Frequently Asked Questions

On the road to legislation

What is the purpose of legislation?

  • To protect the public. 
  • Members of the public will be ensured that anyone calling themselves a Massage Therapist or a Registered Massage Therapist is a member in good standing of the SCMT (Saskatchewan College of Massage Therapy), which will be the regulator of massage therapists if the legislation moves forward.

Why did MTAS put forward a request to the Government for self-regulation?

  • MTAS has been working towards regulation of the Massage Therapy Profession for over fifteen years as the association believes that there is a public protection issue. 
  • Saskatchewan Massage Therapist Association (SMTA), London and Counties Society of Physiologists Canadian Branch (LSCP) and Provincial Society of Remedial Massage Therapists (PSRMT) merged in 1996 in order to work together to better serve their members.  This included adherence to specific educational standards, and to pursue legislation with the Saskatchewan Government.

Is this proposed Legislation exclusive to MTAS members only?

  • No.  Membership in the SCMT would be available to anyone who meets the requirements as determined by the SCMT. 

Will the Government be able to set my fee rates, work hours if massage therapy becomes regulated?

  • It should be noted that the Government typically leaves the overseeing of the day to day affairs of self-regulating profession to the regulator.  Therefore, the government will not be setting work hours, fees, etc. for massage therapists.
  • Compliance with HIPAA (Health Insurance Portability and Accountability Act) will be mandated to ensure the confidentiality and security of health care information.  This is already a current policy of the MTAS, so there would be no change to your current practice.

Will I have to write another exam?

  • It is expected that all applicants will have to go through an assessment process for entry into the Saskatchewan College of Massage Therapy (SCMT).

  • No - if you are a massage therapist coming from another regulated province.  Further, any non-MTAS member who has written and mastered a recognized Board exam would not have to write the College qualifying exam.

  • It is expected that therapists who have not mastered an entry to practice exam, have obtained a minimum of 2,200 hours of massage therapy education, and who belong to other massage therapy associations, will be required to go through an assessment process prior to acceptance into the SCMT.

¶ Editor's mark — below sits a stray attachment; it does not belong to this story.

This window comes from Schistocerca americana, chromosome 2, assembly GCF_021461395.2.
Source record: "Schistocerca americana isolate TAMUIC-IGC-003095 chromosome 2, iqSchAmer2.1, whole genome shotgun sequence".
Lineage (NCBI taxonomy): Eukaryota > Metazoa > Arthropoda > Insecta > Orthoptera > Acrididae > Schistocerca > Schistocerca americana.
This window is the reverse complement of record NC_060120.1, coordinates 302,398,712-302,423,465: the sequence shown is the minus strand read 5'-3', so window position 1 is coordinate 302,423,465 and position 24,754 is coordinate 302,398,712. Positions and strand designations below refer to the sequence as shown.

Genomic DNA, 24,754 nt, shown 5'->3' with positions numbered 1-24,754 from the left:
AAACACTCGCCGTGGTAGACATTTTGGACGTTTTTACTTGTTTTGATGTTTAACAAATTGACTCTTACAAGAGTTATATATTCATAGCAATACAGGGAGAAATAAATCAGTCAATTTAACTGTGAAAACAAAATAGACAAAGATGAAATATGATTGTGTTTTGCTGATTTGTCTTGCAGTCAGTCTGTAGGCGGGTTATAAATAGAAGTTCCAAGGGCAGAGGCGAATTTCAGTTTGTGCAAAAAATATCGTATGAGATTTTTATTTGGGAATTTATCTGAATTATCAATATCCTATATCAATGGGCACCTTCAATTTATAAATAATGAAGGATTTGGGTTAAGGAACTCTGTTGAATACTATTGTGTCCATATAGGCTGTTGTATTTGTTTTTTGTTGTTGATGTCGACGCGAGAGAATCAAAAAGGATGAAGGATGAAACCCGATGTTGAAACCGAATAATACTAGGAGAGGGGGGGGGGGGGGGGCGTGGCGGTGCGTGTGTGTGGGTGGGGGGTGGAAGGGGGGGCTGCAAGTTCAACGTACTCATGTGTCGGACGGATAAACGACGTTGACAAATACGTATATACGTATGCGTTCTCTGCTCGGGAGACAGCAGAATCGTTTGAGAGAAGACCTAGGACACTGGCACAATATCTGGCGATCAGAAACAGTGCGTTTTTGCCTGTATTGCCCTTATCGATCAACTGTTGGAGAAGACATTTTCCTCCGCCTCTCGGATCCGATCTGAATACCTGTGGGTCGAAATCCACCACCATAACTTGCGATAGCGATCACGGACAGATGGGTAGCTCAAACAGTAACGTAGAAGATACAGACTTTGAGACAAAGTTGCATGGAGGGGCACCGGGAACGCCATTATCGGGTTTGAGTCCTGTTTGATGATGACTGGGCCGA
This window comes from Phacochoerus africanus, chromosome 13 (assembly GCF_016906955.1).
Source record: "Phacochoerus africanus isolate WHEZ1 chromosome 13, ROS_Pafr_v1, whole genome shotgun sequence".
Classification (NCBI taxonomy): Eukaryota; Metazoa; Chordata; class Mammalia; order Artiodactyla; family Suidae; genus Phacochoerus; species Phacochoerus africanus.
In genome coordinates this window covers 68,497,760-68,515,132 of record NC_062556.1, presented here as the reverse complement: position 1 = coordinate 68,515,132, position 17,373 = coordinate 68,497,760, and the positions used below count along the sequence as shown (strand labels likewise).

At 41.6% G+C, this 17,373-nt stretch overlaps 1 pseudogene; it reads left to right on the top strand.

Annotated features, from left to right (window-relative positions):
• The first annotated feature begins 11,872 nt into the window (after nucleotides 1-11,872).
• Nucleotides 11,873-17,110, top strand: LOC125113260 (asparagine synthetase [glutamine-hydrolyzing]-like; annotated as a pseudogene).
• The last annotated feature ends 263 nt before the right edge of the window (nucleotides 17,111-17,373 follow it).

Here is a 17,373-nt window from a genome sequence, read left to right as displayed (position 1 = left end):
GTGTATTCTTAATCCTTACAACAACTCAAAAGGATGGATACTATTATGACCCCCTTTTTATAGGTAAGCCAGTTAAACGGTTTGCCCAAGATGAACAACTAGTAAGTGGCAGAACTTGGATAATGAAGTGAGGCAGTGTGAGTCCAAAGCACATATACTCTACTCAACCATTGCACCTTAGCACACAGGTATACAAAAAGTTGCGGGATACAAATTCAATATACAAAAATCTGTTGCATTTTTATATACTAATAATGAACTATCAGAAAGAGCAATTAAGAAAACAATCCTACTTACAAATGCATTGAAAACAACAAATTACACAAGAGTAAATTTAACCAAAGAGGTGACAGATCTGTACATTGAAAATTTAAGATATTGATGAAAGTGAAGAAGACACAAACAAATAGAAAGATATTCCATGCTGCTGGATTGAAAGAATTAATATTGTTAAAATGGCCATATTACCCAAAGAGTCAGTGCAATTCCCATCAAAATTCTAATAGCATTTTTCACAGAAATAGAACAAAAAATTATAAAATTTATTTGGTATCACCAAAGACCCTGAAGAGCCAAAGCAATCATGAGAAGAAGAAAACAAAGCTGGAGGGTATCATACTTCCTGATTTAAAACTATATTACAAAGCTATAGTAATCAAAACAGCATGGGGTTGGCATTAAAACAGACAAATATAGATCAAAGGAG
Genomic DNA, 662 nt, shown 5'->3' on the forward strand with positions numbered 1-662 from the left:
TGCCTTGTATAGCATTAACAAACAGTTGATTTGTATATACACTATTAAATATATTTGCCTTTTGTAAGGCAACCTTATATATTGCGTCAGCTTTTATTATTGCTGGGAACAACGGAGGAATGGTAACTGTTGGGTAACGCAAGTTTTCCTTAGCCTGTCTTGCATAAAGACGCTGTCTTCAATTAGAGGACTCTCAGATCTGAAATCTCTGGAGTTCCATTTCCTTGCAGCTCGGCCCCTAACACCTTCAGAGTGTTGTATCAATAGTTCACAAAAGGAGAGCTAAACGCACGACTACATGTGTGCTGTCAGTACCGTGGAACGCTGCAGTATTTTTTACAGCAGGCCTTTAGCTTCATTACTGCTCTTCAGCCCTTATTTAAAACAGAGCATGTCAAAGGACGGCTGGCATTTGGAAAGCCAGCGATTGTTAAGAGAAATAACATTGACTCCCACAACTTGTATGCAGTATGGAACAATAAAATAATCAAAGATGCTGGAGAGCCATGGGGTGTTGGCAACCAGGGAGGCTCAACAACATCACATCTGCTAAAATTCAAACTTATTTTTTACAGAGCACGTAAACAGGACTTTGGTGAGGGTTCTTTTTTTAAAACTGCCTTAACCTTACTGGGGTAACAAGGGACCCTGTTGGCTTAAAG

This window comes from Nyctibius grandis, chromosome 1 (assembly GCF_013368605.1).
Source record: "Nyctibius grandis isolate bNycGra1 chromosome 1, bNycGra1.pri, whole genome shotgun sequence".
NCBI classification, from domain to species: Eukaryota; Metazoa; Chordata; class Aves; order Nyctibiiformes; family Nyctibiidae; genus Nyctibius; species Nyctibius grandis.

• CPLA (Credential and Prior Learning Assessments) will be available to those who do not meet the minimum 2,200 hour educational requirement.   Further details will be posted when the process is fully developed in consultation with the stakeholders in Saskatchewan.

  • Therapists who choose not to write the entrance exam can continue a career in the wellness field; however it will be against the law for them to use the protected designation ‘Registered Massage Therapist’, use the acronym ‘RMT’, or use the term massage therapy/massage therapist.

Why do I have to write an entry to practice exam if I have gone to an accredited school?

  • Before an MT can become registered to practice massage therapy in Saskatchewan, he/she must successfully complete the entrance to practice exam administered by the Saskatchewan College of Massage Therapy. The entry to practice examination evaluates whether a candidate for registration with the College has the competency expected to consistently provide safe, ethical and effective massage therapy treatments.
  • There will be two components of the examination – the written multiple choice questionnaire and the oral-practical examination.

Will my membership fees increase if legislation goes forward?

  • There will be a fee to join the SCMT.  Those costs will be determined after the transitional committee determines an operational budget.
  • The Association membership fees will not increase (unless approved by the membership at an AGM), and the Association will continue to provide liability insurance and other benefits to members.

Who is supporting ‘The Saskatchewan Massage Therapy Act’?

  • A strong majority of MTAS members are in favour of legislation.  The MTAS membership has continually been updated and informed since 2010 through President’s briefings, AGMs, Legislation Chair and Executive Director Reports.
  • The MTAS has petitioned and corresponded with the other 26 legislated professions in Saskatchewan.  There has been an overwhelming and positive response for our legislation proposal.

How does legislation relate to the Canada Revenue Agency?

  • Upon legislation, once the Canada Revenue Agency (CRA) is notified, patients will be able to claim their massage therapy treatments as a medical expense on their annual tax return.

When will massage therapy treatments be exempt from the GST?

  • A health profession in Canada can be exempted if it is legislated in five (5) provinces or territories. 
  • The CMTA application to remove the GST from treatments is currently with the Government. 
  • Saskatchewan will become the sixth (6th) province legislated.  

What benefits on a national level are there with legislation in Saskatchewan?

  • RMTs belonging to the SCMT will be allowed to work in other legislated provinces without having to write another exam.  Through legislation, the profession will move towards common national standards.
  • When legislation is achieved at a provincial level, unification, strength, sustainability and growth of the profession are increased at the national level.  The national insurers (Blue Cross, Great West Life, Sun Life, etc.) look towards these legislated provinces for practice standards to validate their insurance payments to their clients.